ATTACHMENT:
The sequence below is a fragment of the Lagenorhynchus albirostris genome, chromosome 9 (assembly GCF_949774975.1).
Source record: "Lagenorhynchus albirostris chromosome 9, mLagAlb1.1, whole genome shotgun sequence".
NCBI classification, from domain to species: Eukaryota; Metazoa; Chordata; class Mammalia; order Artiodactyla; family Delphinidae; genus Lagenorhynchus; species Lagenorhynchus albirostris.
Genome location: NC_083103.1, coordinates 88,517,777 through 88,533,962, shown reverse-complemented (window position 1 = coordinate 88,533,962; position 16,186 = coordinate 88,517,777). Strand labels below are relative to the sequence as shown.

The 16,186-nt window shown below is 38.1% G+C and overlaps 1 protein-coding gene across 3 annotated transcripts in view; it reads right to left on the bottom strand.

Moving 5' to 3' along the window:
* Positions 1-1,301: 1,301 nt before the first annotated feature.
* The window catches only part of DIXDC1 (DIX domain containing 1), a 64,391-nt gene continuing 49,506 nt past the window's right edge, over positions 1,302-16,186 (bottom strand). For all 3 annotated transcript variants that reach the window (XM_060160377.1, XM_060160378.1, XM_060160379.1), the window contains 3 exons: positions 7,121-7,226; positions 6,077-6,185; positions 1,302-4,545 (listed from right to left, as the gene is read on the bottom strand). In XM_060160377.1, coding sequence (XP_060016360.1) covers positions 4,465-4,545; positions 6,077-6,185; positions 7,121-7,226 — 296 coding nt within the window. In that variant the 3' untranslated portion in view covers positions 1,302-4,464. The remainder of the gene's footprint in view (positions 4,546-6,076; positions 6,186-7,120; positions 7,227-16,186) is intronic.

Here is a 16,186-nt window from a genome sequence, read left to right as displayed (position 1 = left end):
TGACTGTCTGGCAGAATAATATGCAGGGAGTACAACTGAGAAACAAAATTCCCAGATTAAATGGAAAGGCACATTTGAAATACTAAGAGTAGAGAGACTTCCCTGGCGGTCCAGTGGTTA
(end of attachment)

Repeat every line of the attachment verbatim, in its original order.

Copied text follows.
The sequence below is a fragment of the Lagenorhynchus albirostris genome, chromosome 9 (assembly GCF_949774975.1).
Source record: "Lagenorhynchus albirostris chromosome 9, mLagAlb1.1, whole genome shotgun sequence".
NCBI classification, from domain to species: Eukaryota; Metazoa; Chordata; class Mammalia; order Artiodactyla; family Delphinidae; genus Lagenorhynchus; species Lagenorhynchus albirostris.
Genome location: NC_083103.1, coordinates 88,517,777 through 88,533,962, shown reverse-complemented (window position 1 = coordinate 88,533,962; position 16,186 = coordinate 88,517,777). Strand labels below are relative to the sequence as shown.

The 16,186-nt window shown below is 38.1% G+C and overlaps 1 protein-coding gene across 3 annotated transcripts in view; it reads right to left on the bottom strand.

Moving 5' to 3' along the window:
* Positions 1-1,301: 1,301 nt before the first annotated feature.
* The window catches only part of DIXDC1 (DIX domain containing 1), a 64,391-nt gene continuing 49,506 nt past the window's right edge, over positions 1,302-16,186 (bottom strand). For all 3 annotated transcript variants that reach the window (XM_060160377.1, XM_060160378.1, XM_060160379.1), the window contains 3 exons: positions 7,121-7,226; positions 6,077-6,185; positions 1,302-4,545 (listed from right to left, as the gene is read on the bottom strand). In XM_060160377.1, coding sequence (XP_060016360.1) covers positions 4,465-4,545; positions 6,077-6,185; positions 7,121-7,226 — 296 coding nt within the window. In that variant the 3' untranslated portion in view covers positions 1,302-4,464. The remainder of the gene's footprint in view (positions 4,546-6,076; positions 6,186-7,120; positions 7,227-16,186) is intronic.

Here is a 16,186-nt window from a genome sequence, read left to right as displayed (position 1 = left end):
TGACTGTCTGGCAGAATAATATGCAGGGAGTACAACTGAGAAACAAAATTCCCAGATTAAATGGAAAGGCACATTTGAAATACTAAGAGTAGAGAGACTTCCCTGGCGGTCCAGTGGTTA